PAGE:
Denmark has stolen children from their foreigner parents

Tuesday, December 13, 2011

Santa Lucia

In Denmark, the Day of Lucia (’’Luciadag’’) was first celebrated on December 13, 1944. The tradition was directly imported from Sweden by initiative of Franz Wend, secretary of Föreningen Norden, as an attempt "to bring light in a time of darkness”. Implicitly it was meant as a passive protest against German occupation during the Second World War but it has been a tradition ever since.

Although the tradition is imported from Sweden it differs somewhat in that the celebration has always been strongly centered on Christianity and it is a yearly local event in most churches in conjunction with Christmas. Schools and kindergartens also use the occasion to mark the event as a special day for children on one of the final days before the Christmas holidays but it does not have much impact anywhere else in society.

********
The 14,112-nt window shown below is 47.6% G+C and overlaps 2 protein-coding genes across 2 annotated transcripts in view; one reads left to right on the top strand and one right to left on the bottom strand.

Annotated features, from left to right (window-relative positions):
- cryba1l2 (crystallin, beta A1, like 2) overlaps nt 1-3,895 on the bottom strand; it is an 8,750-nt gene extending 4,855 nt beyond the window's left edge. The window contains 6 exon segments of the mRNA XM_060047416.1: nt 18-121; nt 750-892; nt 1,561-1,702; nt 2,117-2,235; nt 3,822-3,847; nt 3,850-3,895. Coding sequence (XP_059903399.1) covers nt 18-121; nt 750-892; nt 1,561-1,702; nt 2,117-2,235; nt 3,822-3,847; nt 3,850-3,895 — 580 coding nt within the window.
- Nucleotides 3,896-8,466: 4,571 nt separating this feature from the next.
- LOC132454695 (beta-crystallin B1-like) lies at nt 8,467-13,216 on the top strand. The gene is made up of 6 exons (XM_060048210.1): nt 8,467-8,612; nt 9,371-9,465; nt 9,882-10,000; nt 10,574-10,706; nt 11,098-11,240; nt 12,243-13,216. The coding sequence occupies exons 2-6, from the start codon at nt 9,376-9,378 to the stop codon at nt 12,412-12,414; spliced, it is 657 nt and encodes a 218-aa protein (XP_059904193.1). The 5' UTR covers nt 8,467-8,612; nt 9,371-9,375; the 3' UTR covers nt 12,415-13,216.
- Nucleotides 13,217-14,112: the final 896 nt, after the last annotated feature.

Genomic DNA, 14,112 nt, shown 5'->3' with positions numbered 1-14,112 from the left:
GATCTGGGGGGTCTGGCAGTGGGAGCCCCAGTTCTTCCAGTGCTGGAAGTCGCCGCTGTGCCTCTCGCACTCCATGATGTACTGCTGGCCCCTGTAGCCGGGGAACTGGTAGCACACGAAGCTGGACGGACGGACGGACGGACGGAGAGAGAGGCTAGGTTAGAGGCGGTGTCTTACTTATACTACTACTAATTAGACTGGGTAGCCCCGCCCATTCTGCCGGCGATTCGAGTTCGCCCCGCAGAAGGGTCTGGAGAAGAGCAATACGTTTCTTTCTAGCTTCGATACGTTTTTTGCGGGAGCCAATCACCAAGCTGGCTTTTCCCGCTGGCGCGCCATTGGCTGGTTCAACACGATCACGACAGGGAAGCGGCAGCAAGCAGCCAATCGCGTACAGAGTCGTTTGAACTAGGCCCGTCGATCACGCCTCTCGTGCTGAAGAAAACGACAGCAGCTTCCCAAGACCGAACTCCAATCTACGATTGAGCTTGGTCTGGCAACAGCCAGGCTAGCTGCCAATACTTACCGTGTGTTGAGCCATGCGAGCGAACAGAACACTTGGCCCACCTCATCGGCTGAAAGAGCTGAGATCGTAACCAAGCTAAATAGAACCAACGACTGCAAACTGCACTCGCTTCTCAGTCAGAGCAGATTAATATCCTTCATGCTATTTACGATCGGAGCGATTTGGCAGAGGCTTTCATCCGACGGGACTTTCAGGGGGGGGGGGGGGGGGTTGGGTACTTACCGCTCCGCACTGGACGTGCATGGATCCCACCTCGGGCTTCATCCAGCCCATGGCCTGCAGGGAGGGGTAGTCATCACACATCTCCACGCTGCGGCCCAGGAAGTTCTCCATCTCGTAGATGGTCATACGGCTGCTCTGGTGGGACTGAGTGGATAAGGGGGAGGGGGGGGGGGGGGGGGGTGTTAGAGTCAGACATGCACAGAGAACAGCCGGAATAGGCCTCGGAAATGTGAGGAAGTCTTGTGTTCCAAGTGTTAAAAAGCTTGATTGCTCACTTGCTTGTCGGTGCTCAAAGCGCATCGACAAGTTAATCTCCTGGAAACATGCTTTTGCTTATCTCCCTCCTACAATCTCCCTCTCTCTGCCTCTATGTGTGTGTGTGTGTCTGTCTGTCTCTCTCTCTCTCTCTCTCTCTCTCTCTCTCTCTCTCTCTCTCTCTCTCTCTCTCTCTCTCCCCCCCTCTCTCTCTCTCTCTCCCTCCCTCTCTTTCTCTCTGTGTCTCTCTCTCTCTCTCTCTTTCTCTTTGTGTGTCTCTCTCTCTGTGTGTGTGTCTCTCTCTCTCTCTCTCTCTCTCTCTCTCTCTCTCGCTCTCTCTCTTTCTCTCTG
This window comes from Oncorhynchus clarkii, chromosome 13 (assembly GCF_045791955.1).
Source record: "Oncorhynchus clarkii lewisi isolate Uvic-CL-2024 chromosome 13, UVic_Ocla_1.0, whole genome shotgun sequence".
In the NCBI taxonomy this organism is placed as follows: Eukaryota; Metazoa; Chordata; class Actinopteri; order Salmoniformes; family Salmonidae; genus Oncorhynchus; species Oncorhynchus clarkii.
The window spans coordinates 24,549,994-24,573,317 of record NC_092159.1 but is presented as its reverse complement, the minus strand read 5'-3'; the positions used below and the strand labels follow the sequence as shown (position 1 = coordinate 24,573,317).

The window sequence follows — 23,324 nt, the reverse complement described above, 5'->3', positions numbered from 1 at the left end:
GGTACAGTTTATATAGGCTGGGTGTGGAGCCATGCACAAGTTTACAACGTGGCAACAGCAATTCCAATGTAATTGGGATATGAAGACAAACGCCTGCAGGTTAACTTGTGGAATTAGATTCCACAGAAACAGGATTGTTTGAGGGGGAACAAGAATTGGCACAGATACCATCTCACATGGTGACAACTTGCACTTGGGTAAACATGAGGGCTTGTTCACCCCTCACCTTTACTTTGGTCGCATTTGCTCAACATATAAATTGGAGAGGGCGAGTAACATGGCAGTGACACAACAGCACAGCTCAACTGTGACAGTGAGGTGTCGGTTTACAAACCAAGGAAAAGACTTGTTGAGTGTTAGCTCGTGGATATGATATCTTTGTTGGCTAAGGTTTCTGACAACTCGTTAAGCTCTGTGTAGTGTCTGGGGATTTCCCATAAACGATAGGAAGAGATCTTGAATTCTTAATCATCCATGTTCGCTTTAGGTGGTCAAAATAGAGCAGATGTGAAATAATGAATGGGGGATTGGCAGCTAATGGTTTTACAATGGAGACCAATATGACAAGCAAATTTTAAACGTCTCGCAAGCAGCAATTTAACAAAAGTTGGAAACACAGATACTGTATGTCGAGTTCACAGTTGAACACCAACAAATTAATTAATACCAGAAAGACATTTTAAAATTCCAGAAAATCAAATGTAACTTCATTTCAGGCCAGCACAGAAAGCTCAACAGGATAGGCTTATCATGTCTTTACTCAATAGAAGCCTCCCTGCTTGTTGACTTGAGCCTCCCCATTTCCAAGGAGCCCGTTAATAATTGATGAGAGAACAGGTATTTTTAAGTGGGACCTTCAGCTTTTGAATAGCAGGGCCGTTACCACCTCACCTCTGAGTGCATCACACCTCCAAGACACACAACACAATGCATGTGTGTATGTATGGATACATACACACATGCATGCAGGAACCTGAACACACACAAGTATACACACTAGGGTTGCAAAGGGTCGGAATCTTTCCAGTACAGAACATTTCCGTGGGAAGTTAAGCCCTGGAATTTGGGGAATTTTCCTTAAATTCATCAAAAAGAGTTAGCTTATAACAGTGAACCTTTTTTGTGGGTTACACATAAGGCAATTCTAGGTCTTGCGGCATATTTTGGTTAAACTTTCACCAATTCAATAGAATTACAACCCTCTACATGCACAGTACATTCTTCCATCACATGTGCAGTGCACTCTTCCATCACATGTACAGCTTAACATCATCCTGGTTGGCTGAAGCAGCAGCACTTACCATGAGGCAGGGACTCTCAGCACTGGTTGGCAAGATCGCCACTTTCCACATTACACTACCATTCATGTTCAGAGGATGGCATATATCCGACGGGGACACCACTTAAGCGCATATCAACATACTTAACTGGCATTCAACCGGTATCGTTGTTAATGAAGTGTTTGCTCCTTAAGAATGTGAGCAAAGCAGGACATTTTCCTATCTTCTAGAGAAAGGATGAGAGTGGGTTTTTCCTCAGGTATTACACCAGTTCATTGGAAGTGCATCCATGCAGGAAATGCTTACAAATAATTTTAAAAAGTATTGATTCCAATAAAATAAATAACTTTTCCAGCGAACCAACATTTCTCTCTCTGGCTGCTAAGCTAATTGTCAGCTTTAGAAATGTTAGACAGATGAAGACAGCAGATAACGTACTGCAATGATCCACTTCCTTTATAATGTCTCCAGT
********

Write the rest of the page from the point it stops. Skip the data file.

There are many legends associated with Lucia starting in fourth century Sicily. A young woman gave her dowry away to the poor and confessed herself a Christian. For this she was accused of witchcraft and put to death. Another legend tells of a famine in medieval days. A glowing figure dressed in white, Saint Lucia came across a great lake in the province of Värmland, Sweden. She brought gifts of food to the starving people. These legends vary, but Lucia shines as a symbol of light and hope in them all.

Although not widely observed, there are a number of additional historical traditions connected with the celebration. The night before, candles are lit and all electrical lights are turned off and on the Sunday closest to December 13, Danes traditionally attend church.

The Danish versions of the Neapolitan song clearly reflect its close connection to Christianity.

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